I lean toward supporting the GREAT plan. Shocking, ain’t it?
I’m not there yet, but I’m headed that way and I commend Tax Jesus for recognizing the need for reform. The property tax system was based on a time when this state largely depended on landed interests to supply revenue for the state. We have moved in this century to a service based economy and our tax laws should reflect that.
Now, I realize that my personal view on this is somewhat skewed by the county in which I live. Property tax battles in Bibb County frequently boil down along racial lines. Likewise, local government officials have little problem raising taxes because most of the money comes from the northern part of the county, which is represented in the minority at both the city and county level. So, a majority of our elected politicians have no qualms raising property taxes when their voters won’t pay them. The GREAT plan would eliminate that problem.
I think, though, that the plan might be overreaching in its scope. I do suspect, however, that the voters would support it, despite massive amounts of criticism from local officials, the media, and opinion leaders. I wonder if it will make it through the General Assembly. I suspect it will not have enough votes in the Senate.
While I lean toward supporting the GREAT plan, I am not there yet and I have some concerns that need to be addressed:
1. Most local governments in this state, particularly in rural areas, attract business via tax abatement plans and bond financing based on property taxes. What tangible items of inducement will local governments now have to attract business?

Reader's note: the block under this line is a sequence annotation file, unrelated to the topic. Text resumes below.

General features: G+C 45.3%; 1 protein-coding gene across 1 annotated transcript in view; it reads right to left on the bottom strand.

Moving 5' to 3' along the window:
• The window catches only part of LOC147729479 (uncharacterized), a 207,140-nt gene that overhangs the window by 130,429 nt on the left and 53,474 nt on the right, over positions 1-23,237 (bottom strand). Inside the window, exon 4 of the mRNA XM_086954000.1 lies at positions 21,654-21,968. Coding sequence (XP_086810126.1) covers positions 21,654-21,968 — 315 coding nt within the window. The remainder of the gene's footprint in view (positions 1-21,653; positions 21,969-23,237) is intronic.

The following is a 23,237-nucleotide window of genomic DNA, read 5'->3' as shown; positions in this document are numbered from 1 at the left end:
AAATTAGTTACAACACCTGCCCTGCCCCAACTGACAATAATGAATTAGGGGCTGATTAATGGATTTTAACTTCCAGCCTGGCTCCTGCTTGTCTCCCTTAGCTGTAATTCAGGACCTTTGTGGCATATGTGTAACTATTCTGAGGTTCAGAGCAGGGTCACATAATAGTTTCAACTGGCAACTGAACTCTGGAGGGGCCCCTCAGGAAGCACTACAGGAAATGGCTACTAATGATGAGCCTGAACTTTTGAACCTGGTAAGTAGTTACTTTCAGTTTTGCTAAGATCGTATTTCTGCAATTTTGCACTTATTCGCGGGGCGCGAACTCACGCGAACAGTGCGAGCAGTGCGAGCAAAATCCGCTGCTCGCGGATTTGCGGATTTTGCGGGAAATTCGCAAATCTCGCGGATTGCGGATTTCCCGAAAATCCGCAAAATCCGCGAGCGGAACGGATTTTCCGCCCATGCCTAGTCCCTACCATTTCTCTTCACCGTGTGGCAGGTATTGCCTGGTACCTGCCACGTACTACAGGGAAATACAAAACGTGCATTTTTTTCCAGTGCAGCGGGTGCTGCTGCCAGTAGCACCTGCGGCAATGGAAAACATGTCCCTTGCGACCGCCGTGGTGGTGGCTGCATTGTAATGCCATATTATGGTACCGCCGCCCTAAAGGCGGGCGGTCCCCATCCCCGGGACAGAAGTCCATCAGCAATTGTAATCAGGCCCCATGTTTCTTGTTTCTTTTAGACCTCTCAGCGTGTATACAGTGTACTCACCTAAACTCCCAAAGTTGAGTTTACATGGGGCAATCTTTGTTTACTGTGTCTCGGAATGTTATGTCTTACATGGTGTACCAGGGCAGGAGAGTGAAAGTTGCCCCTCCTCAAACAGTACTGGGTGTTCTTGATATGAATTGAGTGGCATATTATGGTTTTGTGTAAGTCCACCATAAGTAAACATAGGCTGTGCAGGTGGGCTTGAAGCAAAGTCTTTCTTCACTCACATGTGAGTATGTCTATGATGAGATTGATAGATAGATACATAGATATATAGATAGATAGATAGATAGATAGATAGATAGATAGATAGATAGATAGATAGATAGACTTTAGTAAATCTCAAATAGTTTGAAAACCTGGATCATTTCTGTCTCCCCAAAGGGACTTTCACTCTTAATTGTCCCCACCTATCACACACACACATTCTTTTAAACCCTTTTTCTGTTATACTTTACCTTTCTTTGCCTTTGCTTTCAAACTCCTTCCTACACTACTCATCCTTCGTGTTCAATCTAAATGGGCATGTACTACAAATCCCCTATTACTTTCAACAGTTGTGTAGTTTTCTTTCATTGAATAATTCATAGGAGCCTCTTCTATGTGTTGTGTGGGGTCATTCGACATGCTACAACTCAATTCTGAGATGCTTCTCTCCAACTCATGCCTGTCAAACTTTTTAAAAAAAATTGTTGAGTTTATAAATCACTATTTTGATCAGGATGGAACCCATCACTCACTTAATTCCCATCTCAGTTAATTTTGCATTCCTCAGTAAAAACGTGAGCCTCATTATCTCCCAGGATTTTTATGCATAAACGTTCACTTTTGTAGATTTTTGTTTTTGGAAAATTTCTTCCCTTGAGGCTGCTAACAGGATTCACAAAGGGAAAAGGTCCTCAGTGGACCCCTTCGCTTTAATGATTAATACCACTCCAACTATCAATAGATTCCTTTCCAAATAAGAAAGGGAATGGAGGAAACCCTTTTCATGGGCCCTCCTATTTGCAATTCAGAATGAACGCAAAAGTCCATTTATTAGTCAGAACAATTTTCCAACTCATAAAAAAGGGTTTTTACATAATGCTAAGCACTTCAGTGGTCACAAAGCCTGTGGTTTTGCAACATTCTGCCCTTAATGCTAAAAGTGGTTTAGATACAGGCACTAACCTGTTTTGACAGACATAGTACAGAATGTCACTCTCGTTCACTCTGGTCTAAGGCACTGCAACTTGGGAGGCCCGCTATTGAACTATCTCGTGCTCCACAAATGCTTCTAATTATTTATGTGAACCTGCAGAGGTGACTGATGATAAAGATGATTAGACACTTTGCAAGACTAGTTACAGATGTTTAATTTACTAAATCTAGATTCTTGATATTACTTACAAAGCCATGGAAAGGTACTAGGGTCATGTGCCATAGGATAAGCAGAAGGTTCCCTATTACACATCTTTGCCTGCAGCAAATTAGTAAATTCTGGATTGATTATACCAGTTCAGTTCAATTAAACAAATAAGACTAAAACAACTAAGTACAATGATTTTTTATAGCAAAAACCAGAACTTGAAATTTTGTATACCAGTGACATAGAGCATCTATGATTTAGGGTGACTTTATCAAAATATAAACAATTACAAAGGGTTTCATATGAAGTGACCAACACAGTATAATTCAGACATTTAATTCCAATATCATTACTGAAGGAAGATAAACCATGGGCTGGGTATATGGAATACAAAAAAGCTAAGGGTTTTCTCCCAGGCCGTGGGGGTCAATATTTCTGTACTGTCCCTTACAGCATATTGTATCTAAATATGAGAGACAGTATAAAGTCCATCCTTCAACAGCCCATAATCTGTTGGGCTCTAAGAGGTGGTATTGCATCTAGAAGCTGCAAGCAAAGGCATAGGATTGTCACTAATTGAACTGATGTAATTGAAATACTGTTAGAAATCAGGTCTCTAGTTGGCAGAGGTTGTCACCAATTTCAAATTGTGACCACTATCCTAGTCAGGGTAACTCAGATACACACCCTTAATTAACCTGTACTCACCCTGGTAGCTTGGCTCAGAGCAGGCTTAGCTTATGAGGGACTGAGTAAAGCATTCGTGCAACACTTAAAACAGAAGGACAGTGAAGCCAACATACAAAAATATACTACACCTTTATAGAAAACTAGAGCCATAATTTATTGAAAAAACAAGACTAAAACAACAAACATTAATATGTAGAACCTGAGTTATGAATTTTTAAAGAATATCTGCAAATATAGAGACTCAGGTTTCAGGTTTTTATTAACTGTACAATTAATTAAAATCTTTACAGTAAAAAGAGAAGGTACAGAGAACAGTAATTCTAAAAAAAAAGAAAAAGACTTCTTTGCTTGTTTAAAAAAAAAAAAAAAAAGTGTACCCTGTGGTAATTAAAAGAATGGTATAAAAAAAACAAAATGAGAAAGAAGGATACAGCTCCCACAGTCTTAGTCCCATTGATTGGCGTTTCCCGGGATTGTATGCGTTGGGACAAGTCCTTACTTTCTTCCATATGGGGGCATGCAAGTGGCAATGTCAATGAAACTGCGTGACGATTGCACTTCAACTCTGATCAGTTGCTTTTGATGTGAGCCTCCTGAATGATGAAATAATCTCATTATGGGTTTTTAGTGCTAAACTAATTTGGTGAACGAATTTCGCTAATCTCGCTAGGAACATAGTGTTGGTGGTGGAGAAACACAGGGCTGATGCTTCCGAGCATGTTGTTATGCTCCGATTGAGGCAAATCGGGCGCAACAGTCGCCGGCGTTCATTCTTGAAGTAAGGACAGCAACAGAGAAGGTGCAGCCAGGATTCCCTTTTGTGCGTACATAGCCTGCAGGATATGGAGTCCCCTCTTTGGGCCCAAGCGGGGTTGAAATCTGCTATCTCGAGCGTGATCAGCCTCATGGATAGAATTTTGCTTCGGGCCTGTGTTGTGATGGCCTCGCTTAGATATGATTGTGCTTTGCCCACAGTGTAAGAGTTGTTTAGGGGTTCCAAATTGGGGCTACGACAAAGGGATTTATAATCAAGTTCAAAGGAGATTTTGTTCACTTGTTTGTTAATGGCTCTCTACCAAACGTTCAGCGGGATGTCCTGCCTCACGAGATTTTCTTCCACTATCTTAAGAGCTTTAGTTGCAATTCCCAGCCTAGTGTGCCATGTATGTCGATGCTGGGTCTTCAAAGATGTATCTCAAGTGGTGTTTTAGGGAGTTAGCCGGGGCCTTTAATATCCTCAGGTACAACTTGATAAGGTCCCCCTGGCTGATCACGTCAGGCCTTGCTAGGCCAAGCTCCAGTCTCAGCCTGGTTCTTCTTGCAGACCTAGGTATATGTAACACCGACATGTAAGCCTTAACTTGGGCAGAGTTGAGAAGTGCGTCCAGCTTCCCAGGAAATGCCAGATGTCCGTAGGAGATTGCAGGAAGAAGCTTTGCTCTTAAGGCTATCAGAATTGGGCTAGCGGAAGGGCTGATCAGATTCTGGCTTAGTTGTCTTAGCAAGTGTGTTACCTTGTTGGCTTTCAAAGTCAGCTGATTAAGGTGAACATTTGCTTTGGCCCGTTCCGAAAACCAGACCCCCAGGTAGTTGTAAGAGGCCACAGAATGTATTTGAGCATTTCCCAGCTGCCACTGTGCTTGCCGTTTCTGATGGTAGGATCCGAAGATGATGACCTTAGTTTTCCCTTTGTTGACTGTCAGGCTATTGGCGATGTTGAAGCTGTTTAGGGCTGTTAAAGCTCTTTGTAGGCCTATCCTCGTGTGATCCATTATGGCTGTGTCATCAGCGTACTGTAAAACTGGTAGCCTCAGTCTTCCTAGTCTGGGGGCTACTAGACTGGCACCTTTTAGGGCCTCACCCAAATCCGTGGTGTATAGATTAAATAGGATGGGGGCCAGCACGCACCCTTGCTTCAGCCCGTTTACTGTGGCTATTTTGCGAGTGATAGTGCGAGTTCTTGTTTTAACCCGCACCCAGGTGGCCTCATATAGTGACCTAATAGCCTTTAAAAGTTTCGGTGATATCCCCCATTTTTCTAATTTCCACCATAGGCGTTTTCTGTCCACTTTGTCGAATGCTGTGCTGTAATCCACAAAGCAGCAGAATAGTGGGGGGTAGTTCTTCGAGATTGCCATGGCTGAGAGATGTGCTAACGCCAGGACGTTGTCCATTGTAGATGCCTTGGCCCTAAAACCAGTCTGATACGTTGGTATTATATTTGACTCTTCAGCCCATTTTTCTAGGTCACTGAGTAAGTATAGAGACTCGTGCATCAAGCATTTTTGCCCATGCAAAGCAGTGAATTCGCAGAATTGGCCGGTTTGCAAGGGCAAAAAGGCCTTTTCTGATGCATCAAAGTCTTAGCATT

2. Local governments in areas like Cobb and Gwinnett will become donor counties, supplying a larger share of sales tax revenue than areas like Bibb County. Likewise, the metro-Atlanta area has a large pool of representatives and senators. What will be put in place to make sure they can’t constantly tinker with the formula for distribution to benefit their urban tax donor base of voters? We will, in effect, be creating a taxation system where metro areas subsidize poorer areas.
And question two gets to the larger point: I am distrustful of government. What safeguards will be put in place to make sure powerful legislators can’t bully their way into tinkering with the formula to help their districts or their causes at the expense of the rest of us?
We need to change the present system. I think it does cause problems. We see regularly that the state exempts certain property owners from taxation, which just drives up the costs on the rest of us.
Personally, my preferred idea is to go back to only having real property owners have the right to vote. As that will not happen, I wonder if someone somewhere in the State Senate will propose a constitutional amendment to require that residents of a county must approve a property tax increase in their county. That, to me, seems like it might actually be the very best idea.